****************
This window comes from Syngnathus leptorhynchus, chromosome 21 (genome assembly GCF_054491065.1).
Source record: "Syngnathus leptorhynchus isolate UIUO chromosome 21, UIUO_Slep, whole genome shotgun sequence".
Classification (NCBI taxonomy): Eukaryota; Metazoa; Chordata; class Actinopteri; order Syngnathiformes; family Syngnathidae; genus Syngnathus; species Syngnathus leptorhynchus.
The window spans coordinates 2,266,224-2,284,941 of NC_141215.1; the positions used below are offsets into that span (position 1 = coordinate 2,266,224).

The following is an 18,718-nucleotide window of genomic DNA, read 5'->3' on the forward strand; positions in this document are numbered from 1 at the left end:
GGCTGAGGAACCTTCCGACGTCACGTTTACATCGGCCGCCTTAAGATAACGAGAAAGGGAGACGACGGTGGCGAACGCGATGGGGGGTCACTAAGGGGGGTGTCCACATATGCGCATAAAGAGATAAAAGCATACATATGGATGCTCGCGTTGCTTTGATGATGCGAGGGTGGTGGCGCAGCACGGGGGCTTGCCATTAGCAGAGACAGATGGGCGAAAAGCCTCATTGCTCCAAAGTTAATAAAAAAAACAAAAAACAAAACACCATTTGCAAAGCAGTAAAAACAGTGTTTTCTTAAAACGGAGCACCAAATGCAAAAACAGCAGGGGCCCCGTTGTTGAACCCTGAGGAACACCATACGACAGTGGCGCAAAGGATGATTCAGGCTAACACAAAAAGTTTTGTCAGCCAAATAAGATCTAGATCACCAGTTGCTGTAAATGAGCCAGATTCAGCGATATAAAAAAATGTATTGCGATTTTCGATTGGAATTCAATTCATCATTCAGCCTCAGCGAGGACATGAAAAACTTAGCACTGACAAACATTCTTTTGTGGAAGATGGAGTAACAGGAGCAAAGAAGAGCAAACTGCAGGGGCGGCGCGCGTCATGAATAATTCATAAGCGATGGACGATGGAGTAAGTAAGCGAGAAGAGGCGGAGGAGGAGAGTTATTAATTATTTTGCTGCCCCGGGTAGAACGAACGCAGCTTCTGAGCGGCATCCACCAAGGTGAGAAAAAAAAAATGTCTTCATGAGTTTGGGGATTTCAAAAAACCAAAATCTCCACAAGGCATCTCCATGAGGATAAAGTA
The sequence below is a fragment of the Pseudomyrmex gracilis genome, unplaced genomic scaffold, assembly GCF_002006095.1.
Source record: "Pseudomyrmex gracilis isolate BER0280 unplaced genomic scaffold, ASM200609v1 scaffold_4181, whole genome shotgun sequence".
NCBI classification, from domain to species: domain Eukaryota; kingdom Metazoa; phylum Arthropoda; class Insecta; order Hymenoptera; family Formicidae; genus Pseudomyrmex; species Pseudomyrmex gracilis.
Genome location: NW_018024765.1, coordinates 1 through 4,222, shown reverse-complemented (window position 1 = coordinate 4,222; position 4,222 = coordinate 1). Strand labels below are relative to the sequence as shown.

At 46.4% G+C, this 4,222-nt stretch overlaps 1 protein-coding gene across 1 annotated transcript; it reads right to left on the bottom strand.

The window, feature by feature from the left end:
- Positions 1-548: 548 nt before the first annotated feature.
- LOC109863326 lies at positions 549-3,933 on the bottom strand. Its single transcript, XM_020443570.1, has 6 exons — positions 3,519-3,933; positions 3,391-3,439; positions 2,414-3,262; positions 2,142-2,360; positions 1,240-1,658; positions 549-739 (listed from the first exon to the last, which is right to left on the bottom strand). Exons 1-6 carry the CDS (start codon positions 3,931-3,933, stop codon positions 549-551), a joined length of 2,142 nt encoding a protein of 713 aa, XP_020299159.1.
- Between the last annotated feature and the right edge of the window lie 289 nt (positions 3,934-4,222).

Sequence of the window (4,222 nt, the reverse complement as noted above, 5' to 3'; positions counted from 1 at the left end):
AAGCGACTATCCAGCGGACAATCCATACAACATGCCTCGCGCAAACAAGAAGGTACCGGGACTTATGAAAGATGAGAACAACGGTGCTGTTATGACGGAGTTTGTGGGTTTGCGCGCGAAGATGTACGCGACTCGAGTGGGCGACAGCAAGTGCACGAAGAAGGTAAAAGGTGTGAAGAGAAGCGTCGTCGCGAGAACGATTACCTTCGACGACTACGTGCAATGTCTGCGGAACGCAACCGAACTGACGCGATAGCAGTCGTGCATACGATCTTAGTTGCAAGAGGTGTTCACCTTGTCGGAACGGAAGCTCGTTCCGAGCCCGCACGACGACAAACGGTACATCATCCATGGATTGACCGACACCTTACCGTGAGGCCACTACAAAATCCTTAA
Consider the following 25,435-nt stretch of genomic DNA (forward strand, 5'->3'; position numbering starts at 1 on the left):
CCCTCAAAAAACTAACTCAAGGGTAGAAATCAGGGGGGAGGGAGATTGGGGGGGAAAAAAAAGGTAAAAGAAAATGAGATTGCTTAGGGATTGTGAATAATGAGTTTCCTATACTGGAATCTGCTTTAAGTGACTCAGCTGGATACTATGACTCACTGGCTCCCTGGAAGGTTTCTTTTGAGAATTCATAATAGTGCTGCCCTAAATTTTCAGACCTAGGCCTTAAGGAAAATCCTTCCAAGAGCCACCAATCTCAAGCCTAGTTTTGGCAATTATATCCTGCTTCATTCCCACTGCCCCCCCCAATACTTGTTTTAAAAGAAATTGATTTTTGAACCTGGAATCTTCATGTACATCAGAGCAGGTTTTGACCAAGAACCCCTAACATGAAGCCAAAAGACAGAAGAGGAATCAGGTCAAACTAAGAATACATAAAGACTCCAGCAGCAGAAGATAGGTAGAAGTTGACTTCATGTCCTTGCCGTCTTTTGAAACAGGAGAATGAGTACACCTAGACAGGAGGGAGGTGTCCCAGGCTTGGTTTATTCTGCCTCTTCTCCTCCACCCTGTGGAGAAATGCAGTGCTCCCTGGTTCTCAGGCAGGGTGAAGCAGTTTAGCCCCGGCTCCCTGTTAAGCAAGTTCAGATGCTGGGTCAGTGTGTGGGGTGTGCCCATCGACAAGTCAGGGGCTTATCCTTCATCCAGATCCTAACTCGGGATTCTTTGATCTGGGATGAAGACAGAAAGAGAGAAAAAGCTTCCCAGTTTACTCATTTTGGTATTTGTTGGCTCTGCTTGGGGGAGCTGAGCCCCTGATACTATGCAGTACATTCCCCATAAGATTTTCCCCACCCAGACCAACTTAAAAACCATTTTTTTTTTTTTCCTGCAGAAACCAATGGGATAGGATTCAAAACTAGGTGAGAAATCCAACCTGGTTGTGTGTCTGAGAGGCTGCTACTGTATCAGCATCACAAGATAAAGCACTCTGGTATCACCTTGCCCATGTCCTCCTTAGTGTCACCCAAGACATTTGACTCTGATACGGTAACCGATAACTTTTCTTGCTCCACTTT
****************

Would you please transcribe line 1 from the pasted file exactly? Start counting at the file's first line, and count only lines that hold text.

This window comes from Syngnathus leptorhynchus, chromosome 21 (genome assembly GCF_054491065.1).